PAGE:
We returned to the main oyagoi house to look at fish again, and this time I remembered to pull out my camera to photograph some of the oyagoi.
“This one is the number one oyagoi. From Sakai Fish Farm” Takaharu shared with us.
This is one of the reasons why I love coming to Japan: I get to see Oyagoi. For the most part, Koi keeping is really just a game of chance: chances are the sumi will come up, chances are it won’t; chances are the beni will break, chances are it won’t; chances are the body will fill out, chances are it won’t. Koi is one big gamble, and like most gamblers, we do our best to minimize the guesswork in the hobby. Seeing the Oyagoi gives us some sort of framework to build upon. We can see which traits the oyagoi passed on to its spawn and how we can expect it to develop. It isn’t a precise insight, but it is an insight, and in this hobby, we all take whatever knowledge we can get.
We move around more greenhouses and I manage to get a few shots, albeit poor ones of some of his Koi. I didn’t want to stress out the Koi or hassle Takaharu san by asking him to net some fish, but he did turn off the air in his ponds so that we could get a better view of his koi:
Beppu Koi Farm is situated in lowlands surrounded by mountains covered with Sakura trees on all sides.
“In about two or three days, all the Sakura trees will come into full bloom. It’s too bad you’re going to miss it.” Takaharu-san relates.
“What!? Devin, can we stay a few days longer here? I wanna see it!!” I ask Devin with hopes way too high for my own good.
“No.” was Devin’s short response. 🙁
Do you see all those brown-ish patches between the greenery in the photo? Those are all Sakura trees. Can you imagine what the entire mountain would look like when they do bloom? Simply breath-taking. One day I hope to see them.
By the time business was settled, it was lunchtime so Takaharu-san invited us to eat out.
I seems like it is literally impossible to escape the beautiful scenery here, because check out the view from our restaurant:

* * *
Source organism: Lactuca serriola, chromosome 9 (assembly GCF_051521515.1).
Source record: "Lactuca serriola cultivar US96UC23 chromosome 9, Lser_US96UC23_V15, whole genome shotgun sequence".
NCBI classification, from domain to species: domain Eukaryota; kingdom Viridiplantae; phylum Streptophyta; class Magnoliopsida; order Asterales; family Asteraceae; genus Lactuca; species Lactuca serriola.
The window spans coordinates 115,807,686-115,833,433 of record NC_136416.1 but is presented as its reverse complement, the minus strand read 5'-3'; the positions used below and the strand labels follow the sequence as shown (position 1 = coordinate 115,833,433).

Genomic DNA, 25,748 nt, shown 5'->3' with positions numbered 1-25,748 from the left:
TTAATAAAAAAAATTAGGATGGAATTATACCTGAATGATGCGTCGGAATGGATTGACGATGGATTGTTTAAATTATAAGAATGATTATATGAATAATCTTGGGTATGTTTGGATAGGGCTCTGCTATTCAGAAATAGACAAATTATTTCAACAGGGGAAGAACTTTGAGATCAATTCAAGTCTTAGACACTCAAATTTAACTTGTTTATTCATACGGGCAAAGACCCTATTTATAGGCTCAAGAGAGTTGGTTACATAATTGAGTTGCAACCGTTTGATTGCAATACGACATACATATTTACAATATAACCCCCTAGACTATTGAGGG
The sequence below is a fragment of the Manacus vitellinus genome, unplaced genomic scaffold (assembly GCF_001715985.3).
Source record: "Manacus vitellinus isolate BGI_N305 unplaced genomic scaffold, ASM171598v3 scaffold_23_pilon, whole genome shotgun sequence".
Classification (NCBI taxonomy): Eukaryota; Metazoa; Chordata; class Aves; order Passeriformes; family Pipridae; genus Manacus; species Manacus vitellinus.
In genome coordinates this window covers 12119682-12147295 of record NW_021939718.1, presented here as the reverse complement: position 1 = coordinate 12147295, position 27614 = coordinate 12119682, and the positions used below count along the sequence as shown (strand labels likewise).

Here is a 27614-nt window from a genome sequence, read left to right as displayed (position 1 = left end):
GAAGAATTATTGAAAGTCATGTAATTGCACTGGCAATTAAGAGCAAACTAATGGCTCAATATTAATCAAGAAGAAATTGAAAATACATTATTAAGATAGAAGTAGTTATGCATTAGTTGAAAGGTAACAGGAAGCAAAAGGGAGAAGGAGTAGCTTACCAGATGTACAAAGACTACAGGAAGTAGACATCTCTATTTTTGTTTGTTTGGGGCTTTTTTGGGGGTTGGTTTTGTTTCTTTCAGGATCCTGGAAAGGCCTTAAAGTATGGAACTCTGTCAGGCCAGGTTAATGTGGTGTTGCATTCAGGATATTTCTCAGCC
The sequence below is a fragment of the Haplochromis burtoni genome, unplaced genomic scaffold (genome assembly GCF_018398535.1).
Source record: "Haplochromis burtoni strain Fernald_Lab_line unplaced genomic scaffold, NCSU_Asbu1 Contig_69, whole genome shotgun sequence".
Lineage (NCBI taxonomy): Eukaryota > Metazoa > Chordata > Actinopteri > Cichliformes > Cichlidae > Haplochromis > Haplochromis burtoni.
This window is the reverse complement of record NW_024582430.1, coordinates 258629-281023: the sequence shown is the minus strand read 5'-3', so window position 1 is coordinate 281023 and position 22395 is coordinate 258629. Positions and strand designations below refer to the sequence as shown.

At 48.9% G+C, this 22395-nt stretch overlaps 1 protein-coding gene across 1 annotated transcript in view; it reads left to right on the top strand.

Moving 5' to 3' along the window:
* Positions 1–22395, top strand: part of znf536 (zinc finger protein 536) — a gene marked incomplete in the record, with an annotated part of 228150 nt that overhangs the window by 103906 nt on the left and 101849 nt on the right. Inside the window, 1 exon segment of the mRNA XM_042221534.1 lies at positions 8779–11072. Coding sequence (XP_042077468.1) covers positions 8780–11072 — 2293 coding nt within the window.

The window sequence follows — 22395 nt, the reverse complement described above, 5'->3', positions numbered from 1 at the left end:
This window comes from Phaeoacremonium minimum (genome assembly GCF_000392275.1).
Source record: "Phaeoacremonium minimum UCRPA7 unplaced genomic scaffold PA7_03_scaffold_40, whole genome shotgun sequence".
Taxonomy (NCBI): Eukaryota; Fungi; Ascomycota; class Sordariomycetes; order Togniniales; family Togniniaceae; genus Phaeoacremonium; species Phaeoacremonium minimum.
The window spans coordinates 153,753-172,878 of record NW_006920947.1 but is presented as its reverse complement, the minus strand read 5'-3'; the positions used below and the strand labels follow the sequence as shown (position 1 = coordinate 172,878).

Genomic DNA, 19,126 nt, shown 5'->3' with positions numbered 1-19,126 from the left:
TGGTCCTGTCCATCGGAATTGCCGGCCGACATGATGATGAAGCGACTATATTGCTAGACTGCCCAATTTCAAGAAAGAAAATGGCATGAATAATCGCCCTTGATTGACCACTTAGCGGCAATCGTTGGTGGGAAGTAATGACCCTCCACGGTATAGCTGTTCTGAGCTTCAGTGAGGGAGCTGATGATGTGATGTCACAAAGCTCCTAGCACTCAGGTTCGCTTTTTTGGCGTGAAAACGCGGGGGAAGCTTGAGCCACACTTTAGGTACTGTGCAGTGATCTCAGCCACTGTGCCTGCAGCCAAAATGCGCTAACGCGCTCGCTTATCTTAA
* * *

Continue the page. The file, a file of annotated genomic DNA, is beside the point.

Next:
After lunch, we walked around the area to get more photos.
Isn’t that just picturesque?
When we returned, I got to meet Beppu Koi Farm’s version of Loki (Koi Acres’ Farm Dog). He was so big and his paws were bigger than my hands!!!
We passed the time by playing ball with little Mocca, who thoroughly enjoyed it:
And we also ran into an elderly couple coming down from the mountains with the biggest Shiitake mushrooms I had ever seen in my life!
We hang out for a few minutes longer before it was time to head into the city. Takaharu’s Family also owns a pet shot, which was just down the street from a small park that had Sakura trees. Since Devin had to conclude some business at their retail facility, we headed down there first before going to the station. On the way there, we see a bunch of Sakura trees in full bloom.
And this is what greets us when we arrive at their pet shop:
And we also got to check out more Sakura trees:
The boys really enjoyed it:
We headed to the train station to catch our train heading towards Nagoya for the Wakagoi Show. After having experienced all of that, I have to agree with Devin and Shawn. Matsuyama probably is the most romantic place in Japan, and Koi is the perfect reason to keep coming back. Thank you so much for the wonderful hospitality, Beppu Koi Farm! See you tomorrow at the show!
Thanks for the ‘tour’ MIkki! I think Dev should have let you stay for the Sakura show though. .
Best time of the year to visit Japan! Sakura trees in bloom! 🙂
Very beautiful photos & I loved the “trademark laugh” with Beppu koi farm.
Please Keep writing your daily story , we want more . Thanks Mikki & Devin